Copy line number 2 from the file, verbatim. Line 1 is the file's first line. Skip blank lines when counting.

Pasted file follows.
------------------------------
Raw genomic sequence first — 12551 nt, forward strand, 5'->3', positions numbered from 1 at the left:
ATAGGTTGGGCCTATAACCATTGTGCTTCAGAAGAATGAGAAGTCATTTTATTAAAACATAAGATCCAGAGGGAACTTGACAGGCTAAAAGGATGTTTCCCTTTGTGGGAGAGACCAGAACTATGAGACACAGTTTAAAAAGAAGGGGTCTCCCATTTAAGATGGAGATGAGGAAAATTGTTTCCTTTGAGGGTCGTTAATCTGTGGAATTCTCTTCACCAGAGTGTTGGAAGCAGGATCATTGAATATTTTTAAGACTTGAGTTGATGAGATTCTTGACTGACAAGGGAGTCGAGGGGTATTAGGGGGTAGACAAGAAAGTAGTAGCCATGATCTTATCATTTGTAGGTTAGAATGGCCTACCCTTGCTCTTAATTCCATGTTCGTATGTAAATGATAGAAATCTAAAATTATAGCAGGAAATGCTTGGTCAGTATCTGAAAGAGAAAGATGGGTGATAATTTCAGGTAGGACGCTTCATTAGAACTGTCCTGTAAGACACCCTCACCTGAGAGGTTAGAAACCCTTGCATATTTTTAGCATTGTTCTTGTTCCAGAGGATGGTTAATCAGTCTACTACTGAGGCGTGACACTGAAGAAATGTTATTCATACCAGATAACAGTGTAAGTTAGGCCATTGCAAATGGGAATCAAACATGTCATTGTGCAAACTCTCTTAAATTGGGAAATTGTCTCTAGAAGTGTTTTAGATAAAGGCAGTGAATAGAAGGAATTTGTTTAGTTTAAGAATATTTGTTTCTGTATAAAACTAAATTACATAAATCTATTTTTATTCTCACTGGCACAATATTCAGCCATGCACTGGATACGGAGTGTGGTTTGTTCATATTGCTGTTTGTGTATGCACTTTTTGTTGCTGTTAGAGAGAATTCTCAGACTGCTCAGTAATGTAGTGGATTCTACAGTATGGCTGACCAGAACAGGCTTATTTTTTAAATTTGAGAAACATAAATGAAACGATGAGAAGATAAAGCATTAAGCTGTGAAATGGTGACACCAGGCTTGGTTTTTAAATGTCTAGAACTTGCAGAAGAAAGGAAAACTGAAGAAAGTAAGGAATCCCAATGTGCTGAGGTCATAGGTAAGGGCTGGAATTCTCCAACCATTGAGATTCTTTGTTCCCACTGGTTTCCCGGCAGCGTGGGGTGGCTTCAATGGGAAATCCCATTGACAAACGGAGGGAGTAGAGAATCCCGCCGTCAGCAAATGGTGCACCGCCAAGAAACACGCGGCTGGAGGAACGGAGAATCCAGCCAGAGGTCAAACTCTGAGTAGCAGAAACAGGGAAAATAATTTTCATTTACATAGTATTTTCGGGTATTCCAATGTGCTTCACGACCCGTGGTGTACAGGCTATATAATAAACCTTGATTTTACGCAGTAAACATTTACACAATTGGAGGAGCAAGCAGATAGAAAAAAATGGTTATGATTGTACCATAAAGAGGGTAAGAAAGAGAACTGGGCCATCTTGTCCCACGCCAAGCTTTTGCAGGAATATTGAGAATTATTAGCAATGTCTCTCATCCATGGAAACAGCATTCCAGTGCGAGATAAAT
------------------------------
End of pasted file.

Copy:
ATAGGTTGGGCCTATAACCATTGTGCTTCAGAAGAATGAGAAGTCATTTTATTAAAACATAAGATCCAGAGGGAACTTGACAGGCTAAAAGGATGTTTCCCTTTGTGGGAGAGACCAGAACTATGAGACACAGTTTAAAAAGAAGGGGTCTCCCATTTAAGATGGAGATGAGGAAAATTGTTTCCTTTGAGGGTCGTTAATCTGTGGAATTCTCTTCACCAGAGTGTTGGAAGCAGGATCATTGAATATTTTTAAGACTTGAGTTGATGAGATTCTTGACTGACAAGGGAGTCGAGGGGTATTAGGGGGTAGACAAGAAAGTAGTAGCCATGATCTTATCATTTGTAGGTTAGAATGGCCTACCCTTGCTCTTAATTCCATGTTCGTATGTAAATGATAGAAATCTAAAATTATAGCAGGAAATGCTTGGTCAGTATCTGAAAGAGAAAGATGGGTGATAATTTCAGGTAGGACGCTTCATTAGAACTGTCCTGTAAGACACCCTCACCTGAGAGGTTAGAAACCCTTGCATATTTTTAGCATTGTTCTTGTTCCAGAGGATGGTTAATCAGTCTACTACTGAGGCGTGACACTGAAGAAATGTTATTCATACCAGATAACAGTGTAAGTTAGGCCATTGCAAATGGGAATCAAACATGTCATTGTGCAAACTCTCTTAAATTGGGAAATTGTCTCTAGAAGTGTTTTAGATAAAGGCAGTGAATAGAAGGAATTTGTTTAGTTTAAGAATATTTGTTTCTGTATAAAACTAAATTACATAAATCTATTTTTATTCTCACTGGCACAATATTCAGCCATGCACTGGATACGGAGTGTGGTTTGTTCATATTGCTGTTTGTGTATGCACTTTTTGTTGCTGTTAGAGAGAATTCTCAGACTGCTCAGTAATGTAGTGGATTCTACAGTATGGCTGACCAGAACAGGCTTATTTTTTAAATTTGAGAAACATAAATGAAACGATGAGAAGATAAAGCATTAAGCTGTGAAATGGTGACACCAGGCTTGGTTTTTAAATGTCTAGAACTTGCAGAAGAAAGGAAAACTGAAGAAAGTAAGGAATCCCAATGTGCTGAGGTCATAGGTAAGGGCTGGAATTCTCCAACCATTGAGATTCTTTGTTCCCACTGGTTTCCCGGCAGCGTGGGGTGGCTTCAATGGGAAATCCCATTGACAAACGGAGGGAGTAGAGAATCCCGCCGTCAGCAAATGGTGCACCGCCAAGAAACACGCGGCTGGAGGAACGGAGAATCCAGCCAGAGGTCAAACTCTGAGTAGCAGAAACAGGGAAAATAATTTTCATTTACATAGTATTTTCGGGTATTCCAATGTGCTTCACGACCCGTGGTGTACAGGCTATATAATAAACCTTGATTTTACGCAGTAAACATTTACACAATTGGAGGAGCAAGCAGATAGAAAAAAATGGTTATGATTGTACCATAAAGAGGGTAAGAAAGAGAACTGGGCCATCTTGTCCCACGCCAAGCTTTTGCAGGAATATTGAGAATTATTAGCAATGTCTCTCATCCATGGAAACAGCATTCCAGTGCGAGATAAAT